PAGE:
Obviously, the invention is not limited to the embodiments described in exemplified manner hereinbefore and covers all variants thereof. In particular, the dense network of microperforations ensuring the combustion of the gas in the infrared according to the invention can be obtained either by using plates of different types from the ceramic material plates used in the two embodiments described, or by forming the microperforations directly in the material forming the tubular part constituting the pipe. Moreover, in the case where the injection of the air-gas mixture takes place entirely in the inlet zone of the ramp, a single injector-venturi tube assembly can be used.
Throughout the present text, the term plate is understood to mean any solid object provided with perforations or any other object obtained by weaving or compressing or any other fibre or particle assembly means having a perosity permitting the optimum passage of the air-gas mixture.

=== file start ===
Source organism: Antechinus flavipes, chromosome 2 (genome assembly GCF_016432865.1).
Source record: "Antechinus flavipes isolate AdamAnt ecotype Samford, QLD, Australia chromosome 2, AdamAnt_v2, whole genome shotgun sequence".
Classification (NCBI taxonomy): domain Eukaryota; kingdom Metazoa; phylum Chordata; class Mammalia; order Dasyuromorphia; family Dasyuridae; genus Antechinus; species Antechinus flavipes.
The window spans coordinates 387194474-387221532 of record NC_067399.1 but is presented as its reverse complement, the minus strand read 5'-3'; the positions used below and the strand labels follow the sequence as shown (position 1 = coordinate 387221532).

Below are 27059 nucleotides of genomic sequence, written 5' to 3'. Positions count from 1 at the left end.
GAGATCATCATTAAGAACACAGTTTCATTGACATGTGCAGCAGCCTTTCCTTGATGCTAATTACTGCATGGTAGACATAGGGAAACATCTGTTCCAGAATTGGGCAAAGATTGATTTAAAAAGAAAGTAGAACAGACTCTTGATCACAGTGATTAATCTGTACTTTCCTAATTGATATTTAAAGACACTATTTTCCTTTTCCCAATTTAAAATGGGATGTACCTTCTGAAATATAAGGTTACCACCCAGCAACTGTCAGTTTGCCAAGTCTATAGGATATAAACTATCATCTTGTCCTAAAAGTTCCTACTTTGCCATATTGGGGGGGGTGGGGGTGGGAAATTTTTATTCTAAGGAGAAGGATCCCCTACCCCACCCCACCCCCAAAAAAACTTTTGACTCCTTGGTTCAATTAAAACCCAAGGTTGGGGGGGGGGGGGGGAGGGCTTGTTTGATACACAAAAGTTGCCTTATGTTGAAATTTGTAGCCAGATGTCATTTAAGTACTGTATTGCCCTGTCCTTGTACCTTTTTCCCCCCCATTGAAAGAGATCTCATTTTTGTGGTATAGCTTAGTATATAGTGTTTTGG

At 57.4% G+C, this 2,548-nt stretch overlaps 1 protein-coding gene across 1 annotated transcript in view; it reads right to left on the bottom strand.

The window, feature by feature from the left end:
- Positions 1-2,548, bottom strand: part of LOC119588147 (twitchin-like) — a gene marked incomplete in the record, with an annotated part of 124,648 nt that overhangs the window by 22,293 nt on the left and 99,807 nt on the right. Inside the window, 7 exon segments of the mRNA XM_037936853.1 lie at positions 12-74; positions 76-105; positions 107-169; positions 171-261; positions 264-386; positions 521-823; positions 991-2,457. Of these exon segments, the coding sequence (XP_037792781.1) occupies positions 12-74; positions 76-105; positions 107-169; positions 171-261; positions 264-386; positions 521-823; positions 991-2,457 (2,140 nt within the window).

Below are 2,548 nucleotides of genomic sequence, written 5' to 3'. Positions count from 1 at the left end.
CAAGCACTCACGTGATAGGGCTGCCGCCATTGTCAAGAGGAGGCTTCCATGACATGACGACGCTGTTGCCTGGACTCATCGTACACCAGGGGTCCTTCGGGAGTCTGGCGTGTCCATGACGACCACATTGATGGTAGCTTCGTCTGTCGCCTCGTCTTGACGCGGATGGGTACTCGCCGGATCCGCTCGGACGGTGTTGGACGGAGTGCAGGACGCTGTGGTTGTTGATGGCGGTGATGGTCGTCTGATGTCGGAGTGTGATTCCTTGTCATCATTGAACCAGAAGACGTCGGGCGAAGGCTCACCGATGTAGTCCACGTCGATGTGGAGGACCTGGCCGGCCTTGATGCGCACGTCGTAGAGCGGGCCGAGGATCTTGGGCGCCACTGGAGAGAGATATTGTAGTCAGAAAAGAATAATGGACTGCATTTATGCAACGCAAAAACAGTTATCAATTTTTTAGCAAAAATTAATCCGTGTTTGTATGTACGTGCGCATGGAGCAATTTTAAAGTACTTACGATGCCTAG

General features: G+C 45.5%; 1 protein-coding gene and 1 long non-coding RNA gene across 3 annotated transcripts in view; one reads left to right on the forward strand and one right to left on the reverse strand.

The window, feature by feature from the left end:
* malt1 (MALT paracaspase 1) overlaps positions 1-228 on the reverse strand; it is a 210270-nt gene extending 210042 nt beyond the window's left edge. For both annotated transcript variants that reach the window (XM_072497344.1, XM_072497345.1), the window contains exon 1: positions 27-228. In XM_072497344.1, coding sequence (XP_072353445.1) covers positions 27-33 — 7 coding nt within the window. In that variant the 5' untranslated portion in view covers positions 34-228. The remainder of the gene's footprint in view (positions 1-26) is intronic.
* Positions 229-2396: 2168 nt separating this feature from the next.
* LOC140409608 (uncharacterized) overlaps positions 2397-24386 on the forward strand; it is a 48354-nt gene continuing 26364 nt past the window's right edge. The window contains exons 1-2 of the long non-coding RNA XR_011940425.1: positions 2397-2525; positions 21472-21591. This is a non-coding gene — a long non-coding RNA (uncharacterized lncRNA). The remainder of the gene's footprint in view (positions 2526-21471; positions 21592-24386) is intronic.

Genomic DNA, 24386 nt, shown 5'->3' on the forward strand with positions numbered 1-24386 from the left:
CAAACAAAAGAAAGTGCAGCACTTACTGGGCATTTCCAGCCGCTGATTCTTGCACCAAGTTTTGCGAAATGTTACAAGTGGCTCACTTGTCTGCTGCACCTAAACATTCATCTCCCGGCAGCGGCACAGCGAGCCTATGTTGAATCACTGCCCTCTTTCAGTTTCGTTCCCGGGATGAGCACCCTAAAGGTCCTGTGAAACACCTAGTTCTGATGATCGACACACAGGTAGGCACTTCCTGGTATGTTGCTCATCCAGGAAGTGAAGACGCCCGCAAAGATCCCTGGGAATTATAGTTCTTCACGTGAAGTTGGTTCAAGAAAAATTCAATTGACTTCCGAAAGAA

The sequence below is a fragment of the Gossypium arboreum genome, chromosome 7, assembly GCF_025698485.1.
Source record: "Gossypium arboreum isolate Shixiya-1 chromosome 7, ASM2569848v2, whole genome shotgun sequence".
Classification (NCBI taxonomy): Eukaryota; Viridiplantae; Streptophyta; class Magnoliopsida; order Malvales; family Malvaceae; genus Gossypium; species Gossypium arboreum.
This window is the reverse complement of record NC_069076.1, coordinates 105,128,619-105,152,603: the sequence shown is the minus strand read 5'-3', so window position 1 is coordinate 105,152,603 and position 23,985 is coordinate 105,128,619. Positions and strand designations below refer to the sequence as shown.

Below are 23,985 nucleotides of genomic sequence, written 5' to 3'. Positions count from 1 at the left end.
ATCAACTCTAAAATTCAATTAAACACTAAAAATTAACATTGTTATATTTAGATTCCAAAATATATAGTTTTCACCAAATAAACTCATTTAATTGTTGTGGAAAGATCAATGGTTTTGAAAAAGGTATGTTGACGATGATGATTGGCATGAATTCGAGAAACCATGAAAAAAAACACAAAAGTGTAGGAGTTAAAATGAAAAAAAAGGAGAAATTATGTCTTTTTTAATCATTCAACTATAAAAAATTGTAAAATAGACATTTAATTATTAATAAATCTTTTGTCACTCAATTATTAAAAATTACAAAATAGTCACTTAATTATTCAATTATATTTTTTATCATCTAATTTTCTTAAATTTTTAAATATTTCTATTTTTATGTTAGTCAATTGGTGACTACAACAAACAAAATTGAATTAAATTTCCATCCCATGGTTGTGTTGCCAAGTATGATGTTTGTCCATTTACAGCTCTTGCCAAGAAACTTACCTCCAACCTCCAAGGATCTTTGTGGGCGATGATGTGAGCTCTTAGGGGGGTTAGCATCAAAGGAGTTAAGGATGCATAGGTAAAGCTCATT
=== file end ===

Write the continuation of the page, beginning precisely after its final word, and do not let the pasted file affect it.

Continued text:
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|US3119439 *||Sep 17, 1959||Jan 28, 1964||American Thermocatalytic Corp||Mounting of combustion elements|
|US3445175 *||Feb 28, 1967||May 20, 1969||Kurt Krieger||Gas burners|
|US3488137 *||Oct 17, 1968||Jan 6, 1970||Naganuma Hikaru||Infrared gas burner with flashback prevention arrangement|
|US3515380 *||Aug 1, 1968||Jun 2, 1970||Thermo Electron Corp||Radiant-tube furnace|
|US3857670 *||Mar 29, 1973||Dec 31, 1974||Int Magna Corp||Radiant burner|
|US4809674 *||Jan 30, 1984||Mar 7, 1989||New Super Laundry Machinery Co., Inc.||Heater for flatwork finisher|
|US5054543 *||Jan 24, 1990||Oct 8, 1991||Chicago Dryer Company||Expansion joint for rotary ironers|
|JPH0198807A *||Title not available|
|JPH01291007A *||Title not available|
|Citing Patent||Filing date||Publication date||Applicant||Title|
|US8632453||Jul 15, 2008||Jan 21, 2014||Boston Scientific Scimed, Inc.||Spacer for sling delivery system|
|U.S. Classification||126/91.00R, 431/328, 126/92.0AC|
|International Classification||F23D14/14, D06C15/08, D06F67/02|
|Cooperative Classification||F23D14/145, D06C15/08, D06F67/02|
|European Classification||D06C15/08, F23D14/14B, D06F67/02|
|Apr 24, 1995||AS||Assignment|
Owner name: DUBIX DE SOUZA SNC., FRANCE
Free format text: ASSIGNMENT OF ASSIGNORS INTEREST;ASSIGNOR:ADLER, MICHEL;REEL/FRAME:007566/0667
Effective date: 19950414
|Feb 1, 2000||FPAY||Fee payment|
Year of fee payment: 4
|Jan 28, 2004||FPAY||Fee payment|
Year of fee payment: 8
|Jan 25, 2008||FPAY||Fee payment|
Year of fee payment: 12